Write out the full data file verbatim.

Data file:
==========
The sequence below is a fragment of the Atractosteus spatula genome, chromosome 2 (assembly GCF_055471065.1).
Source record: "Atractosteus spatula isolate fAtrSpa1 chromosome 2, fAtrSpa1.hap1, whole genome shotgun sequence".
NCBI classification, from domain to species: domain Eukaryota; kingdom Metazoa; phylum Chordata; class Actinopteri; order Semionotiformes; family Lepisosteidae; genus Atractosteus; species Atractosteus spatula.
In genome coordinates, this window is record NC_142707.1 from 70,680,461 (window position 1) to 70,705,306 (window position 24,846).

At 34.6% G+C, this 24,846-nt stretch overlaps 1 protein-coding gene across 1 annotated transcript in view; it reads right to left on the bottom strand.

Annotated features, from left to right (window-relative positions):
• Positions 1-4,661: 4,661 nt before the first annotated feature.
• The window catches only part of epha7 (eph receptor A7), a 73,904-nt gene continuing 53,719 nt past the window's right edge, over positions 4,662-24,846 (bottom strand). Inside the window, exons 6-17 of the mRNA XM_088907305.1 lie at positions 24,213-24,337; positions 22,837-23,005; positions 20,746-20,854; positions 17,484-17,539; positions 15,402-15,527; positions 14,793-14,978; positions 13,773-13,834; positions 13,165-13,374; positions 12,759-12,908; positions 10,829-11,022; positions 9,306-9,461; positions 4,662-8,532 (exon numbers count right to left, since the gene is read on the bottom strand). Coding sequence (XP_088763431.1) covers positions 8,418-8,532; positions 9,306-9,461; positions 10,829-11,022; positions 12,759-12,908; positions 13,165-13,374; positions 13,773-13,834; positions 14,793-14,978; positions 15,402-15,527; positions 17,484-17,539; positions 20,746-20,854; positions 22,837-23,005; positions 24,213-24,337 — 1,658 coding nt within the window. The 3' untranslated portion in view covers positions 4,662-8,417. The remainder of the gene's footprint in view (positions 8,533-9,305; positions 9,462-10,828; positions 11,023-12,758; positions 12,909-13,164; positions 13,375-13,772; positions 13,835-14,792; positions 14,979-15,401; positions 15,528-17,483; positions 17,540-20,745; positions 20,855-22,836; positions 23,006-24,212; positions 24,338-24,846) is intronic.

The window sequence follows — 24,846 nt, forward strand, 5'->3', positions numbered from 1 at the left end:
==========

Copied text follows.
The sequence below is a fragment of the Atractosteus spatula genome, chromosome 2 (assembly GCF_055471065.1).
Source record: "Atractosteus spatula isolate fAtrSpa1 chromosome 2, fAtrSpa1.hap1, whole genome shotgun sequence".
NCBI classification, from domain to species: domain Eukaryota; kingdom Metazoa; phylum Chordata; class Actinopteri; order Semionotiformes; family Lepisosteidae; genus Atractosteus; species Atractosteus spatula.
In genome coordinates, this window is record NC_142707.1 from 70,680,461 (window position 1) to 70,705,306 (window position 24,846).

At 34.6% G+C, this 24,846-nt stretch overlaps 1 protein-coding gene across 1 annotated transcript in view; it reads right to left on the bottom strand.

Annotated features, from left to right (window-relative positions):
• Positions 1-4,661: 4,661 nt before the first annotated feature.
• The window catches only part of epha7 (eph receptor A7), a 73,904-nt gene continuing 53,719 nt past the window's right edge, over positions 4,662-24,846 (bottom strand). Inside the window, exons 6-17 of the mRNA XM_088907305.1 lie at positions 24,213-24,337; positions 22,837-23,005; positions 20,746-20,854; positions 17,484-17,539; positions 15,402-15,527; positions 14,793-14,978; positions 13,773-13,834; positions 13,165-13,374; positions 12,759-12,908; positions 10,829-11,022; positions 9,306-9,461; positions 4,662-8,532 (exon numbers count right to left, since the gene is read on the bottom strand). Coding sequence (XP_088763431.1) covers positions 8,418-8,532; positions 9,306-9,461; positions 10,829-11,022; positions 12,759-12,908; positions 13,165-13,374; positions 13,773-13,834; positions 14,793-14,978; positions 15,402-15,527; positions 17,484-17,539; positions 20,746-20,854; positions 22,837-23,005; positions 24,213-24,337 — 1,658 coding nt within the window. The 3' untranslated portion in view covers positions 4,662-8,417. The remainder of the gene's footprint in view (positions 8,533-9,305; positions 9,462-10,828; positions 11,023-12,758; positions 12,909-13,164; positions 13,375-13,772; positions 13,835-14,792; positions 14,979-15,401; positions 15,528-17,483; positions 17,540-20,745; positions 20,855-22,836; positions 23,006-24,212; positions 24,338-24,846) is intronic.

The window sequence follows — 24,846 nt, forward strand, 5'->3', positions numbered from 1 at the left end: